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Statue issue revisited; no action
County commission hears more public input on Confederate monument
Local attorney and State President of the Georgia NAACP Francys Johnson, left, and Sons of Confederate Veterans member Mike Sorrell have a one-on-one discussion after both made public comments concerning the future of the Confederate soldier monument on the courthouse grounds during the Bulloch County Commission Tuesday.

    Tuesday, Bulloch County commissioners once again heard citizens' views regarding a proposal to move a Confederate memorial statue from the county courthouse square, but still they took no action.

    Supporters want the statue left as it is. Those who don't hope to form a committee to discuss options for the memorial's proposed removal.

    During a July 7 Bulloch County Commission meeting, held at 5:30 p.m., the meeting room at the Bulloch County Annex was overflowing, with some standing in hallways, and people lined up to speak about the statue's future.

    That meeting became heated when discussion turned toward the Confederate flag, and many were asked to remove such flags from the meeting, but Tuesday's meeting was much more controlled. Speakers were passionate yet more reserved in airing their opinions.

    James "Major" Woodall, a 21-year-old Georgia Southern University student majoring in political science, started the controversy in June when he drafted a petition to remove the statue honoring Bulloch County soldiers who died in the war.

    Others, including the Sons of Confederate Veterans Ogeechee Rifles Camp 941, filed countering petitions.

    Woodall and his supporters claim the statue does not represent all Bulloch County residents, stands as a reminder of times when blacks were oppressed and mistreated and is offensive to some. He said he feels the statue should be moved from county-owned property to another location.

    Members of the Sons of Confederate Veterans have said the statue does represent all races who died in the Civil War and should not offend anyone, as it honors a true history.

    While the SCV "adopted" the statue, spending more than $20,000 to renovate it a few years ago, it does not belong to them nor the county, said Judy Womack, president of the Georgia division of the United Daughters of the Confederacy. Instead, she said, it belongs to the state division of the UDC, as the Bulloch County chapter of the group has dissolved. She asked commissioners Tuesday to leave the monument on the courthouse square because it would be expensive to move and because "such monuments are our legacy."

    Mike Mull, member and past commander of the SCV Ogeechee Rifles Camp 941, said Tuesday that the statue is "a landmark and testament to the fortitude of all residents of Bulloch County following the aftermath of the War Between the States."

    But Adrianne McCollar pointed out that the statue was erected just five years after two black men were "dragged out of the courthouse, burned alive and hung" and that black citizens in the county likely did not feel then that the statue represented them at all. Many feel the same way today, she said.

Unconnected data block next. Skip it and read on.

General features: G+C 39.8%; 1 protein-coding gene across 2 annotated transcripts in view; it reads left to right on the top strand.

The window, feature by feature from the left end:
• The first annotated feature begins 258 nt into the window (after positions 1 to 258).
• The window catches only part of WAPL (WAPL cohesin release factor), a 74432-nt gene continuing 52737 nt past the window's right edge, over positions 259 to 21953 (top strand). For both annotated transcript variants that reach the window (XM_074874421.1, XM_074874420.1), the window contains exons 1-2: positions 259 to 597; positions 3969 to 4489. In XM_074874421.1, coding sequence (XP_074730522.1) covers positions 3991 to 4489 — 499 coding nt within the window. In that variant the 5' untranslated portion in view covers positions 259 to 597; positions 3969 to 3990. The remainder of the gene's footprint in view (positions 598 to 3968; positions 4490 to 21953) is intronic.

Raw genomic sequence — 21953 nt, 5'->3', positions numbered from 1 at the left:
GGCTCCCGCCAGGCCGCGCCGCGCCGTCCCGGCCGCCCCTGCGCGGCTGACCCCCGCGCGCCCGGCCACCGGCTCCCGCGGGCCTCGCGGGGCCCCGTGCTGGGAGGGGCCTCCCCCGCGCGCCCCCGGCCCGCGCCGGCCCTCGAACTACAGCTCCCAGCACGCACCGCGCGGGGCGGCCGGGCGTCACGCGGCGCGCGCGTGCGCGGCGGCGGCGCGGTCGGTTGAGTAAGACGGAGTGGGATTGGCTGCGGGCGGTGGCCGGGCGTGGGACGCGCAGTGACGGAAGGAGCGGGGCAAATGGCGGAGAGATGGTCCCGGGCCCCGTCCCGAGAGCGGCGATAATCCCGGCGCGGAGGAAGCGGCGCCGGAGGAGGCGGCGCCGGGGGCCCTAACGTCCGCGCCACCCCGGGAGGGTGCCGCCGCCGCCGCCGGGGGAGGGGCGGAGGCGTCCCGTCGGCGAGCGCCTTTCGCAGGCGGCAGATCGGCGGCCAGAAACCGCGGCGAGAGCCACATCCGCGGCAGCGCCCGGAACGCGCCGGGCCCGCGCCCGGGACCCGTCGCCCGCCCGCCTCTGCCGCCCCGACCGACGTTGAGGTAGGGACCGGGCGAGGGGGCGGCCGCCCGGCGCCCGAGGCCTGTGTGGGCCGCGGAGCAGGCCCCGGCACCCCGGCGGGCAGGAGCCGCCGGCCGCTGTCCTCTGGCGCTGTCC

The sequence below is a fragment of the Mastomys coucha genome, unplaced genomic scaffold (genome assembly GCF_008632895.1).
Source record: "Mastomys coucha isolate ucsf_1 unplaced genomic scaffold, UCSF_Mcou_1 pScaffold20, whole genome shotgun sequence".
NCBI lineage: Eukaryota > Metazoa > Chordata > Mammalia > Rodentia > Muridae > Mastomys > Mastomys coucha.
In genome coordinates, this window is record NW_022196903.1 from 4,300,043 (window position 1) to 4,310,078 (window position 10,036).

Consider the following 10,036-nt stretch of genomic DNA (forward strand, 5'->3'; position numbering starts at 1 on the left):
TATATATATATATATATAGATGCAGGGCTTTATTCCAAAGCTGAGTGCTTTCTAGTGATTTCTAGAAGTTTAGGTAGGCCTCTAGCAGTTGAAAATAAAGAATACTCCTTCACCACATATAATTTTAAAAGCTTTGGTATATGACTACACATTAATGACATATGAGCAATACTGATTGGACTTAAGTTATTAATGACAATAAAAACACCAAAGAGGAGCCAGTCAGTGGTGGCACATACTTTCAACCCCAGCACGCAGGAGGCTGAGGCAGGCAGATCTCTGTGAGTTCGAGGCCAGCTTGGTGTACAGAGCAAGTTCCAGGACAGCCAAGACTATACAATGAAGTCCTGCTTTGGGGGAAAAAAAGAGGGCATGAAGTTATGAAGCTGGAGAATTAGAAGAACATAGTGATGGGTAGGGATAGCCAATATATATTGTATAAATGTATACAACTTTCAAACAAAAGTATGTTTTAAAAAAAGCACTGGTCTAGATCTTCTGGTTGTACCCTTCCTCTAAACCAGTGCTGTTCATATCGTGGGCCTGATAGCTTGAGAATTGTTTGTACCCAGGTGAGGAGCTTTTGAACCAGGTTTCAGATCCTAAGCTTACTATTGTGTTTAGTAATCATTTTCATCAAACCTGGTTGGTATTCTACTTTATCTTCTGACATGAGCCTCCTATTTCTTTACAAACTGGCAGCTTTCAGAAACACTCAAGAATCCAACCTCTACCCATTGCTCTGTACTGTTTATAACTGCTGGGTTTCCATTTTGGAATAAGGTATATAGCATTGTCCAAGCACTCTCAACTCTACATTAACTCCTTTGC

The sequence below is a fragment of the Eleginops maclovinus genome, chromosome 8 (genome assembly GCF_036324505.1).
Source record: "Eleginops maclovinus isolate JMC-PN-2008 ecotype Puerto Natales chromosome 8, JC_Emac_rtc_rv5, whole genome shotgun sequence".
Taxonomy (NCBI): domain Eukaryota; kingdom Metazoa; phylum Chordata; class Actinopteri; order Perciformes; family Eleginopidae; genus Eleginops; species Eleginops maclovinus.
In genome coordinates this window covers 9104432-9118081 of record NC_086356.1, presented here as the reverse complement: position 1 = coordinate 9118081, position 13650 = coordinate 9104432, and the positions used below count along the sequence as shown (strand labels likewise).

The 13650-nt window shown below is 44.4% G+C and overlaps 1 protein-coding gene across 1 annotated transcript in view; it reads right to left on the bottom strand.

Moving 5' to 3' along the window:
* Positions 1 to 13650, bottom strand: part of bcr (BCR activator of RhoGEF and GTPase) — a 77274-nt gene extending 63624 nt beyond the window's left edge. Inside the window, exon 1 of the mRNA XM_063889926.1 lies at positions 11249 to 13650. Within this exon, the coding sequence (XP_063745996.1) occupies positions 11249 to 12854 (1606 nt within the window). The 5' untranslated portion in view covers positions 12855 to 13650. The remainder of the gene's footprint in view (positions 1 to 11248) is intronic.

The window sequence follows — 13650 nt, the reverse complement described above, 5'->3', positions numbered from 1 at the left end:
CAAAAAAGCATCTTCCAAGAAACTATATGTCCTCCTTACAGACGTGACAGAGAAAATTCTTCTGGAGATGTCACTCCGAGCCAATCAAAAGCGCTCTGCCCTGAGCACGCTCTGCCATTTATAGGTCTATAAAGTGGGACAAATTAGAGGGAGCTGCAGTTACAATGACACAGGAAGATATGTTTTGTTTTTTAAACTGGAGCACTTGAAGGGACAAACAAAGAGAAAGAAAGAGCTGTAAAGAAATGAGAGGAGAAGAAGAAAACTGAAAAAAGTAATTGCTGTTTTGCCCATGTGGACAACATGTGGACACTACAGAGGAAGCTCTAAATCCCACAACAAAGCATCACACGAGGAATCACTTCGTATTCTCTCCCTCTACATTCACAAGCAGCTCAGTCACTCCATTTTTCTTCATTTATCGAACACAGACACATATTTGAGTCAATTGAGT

"People were oppressed and silenced by hatred," McCollar said.

    She also questioned a state law that protects memorials, saying she interprets the law to cover only state-owned memorials. Mull countered, claiming that the law prevents anyone from defacing, moving or tampering with a memorial.

    Mike Sorrell, another SCV member, chimed in on the issue.

    "State legislature has the only authority to do anything to a monument," he said.

    Pearl Brown, president of the Bulloch County chapter of the NAACP, said the statue only symbolizes and accents other issues in the community, such as inequality in education and employment.

    "We all know in our hearts what is right and what is wrong," she said.

    The NAACP "doesn't support the destruction of historical monuments, period," said Francys Johnson, a local attorney and president of the Georgia chapter of the NAACP. He acknowledged that the SCV protests moving the statue partially because of the risk of damage and suggested that the statue could pose a danger to the public if it were in such condition.

    Sorrell said it is not a danger and is in better shape than ever after the SCV restored it, but to move it would be costly and would pose a risk to its structure.

    "I understand the perspectives that have been put forth," Woodall said.

    However, he spoke of observing a KKK rally recently in Alabama, where "rebel flags" were flown and white supremacists used the Confederate flag as their icon. He compared that incident to people showing support of the flag and the statue of a Confederate soldier.

    "If that's the kind of people we want to associate with, we have deeper issues," Woodall said.

    Mull stood firm on the SCV's stance regarding the statue. He and Sorrell each suggested that another memorial be placed on one of the remaining three corners of the property to recognize and honor the accomplishments of successful black Bulloch County residents.

    "We will hold our ground on this issue until hell freezes over, and then we will meet you on the other side," Mull said.

    Neither commission Chairman Garrett Nevil, Vice Chairman Roy Thompson nor Commissioners Ray Mosley and Carolyn Etheridge commented on the matter. Commissioners Robert Rushing, Anthony Simmons and Walter Gibson did not attend Tuesday's meeting.


            Holli Deal Saxon may be reached at (912) 489-9414.


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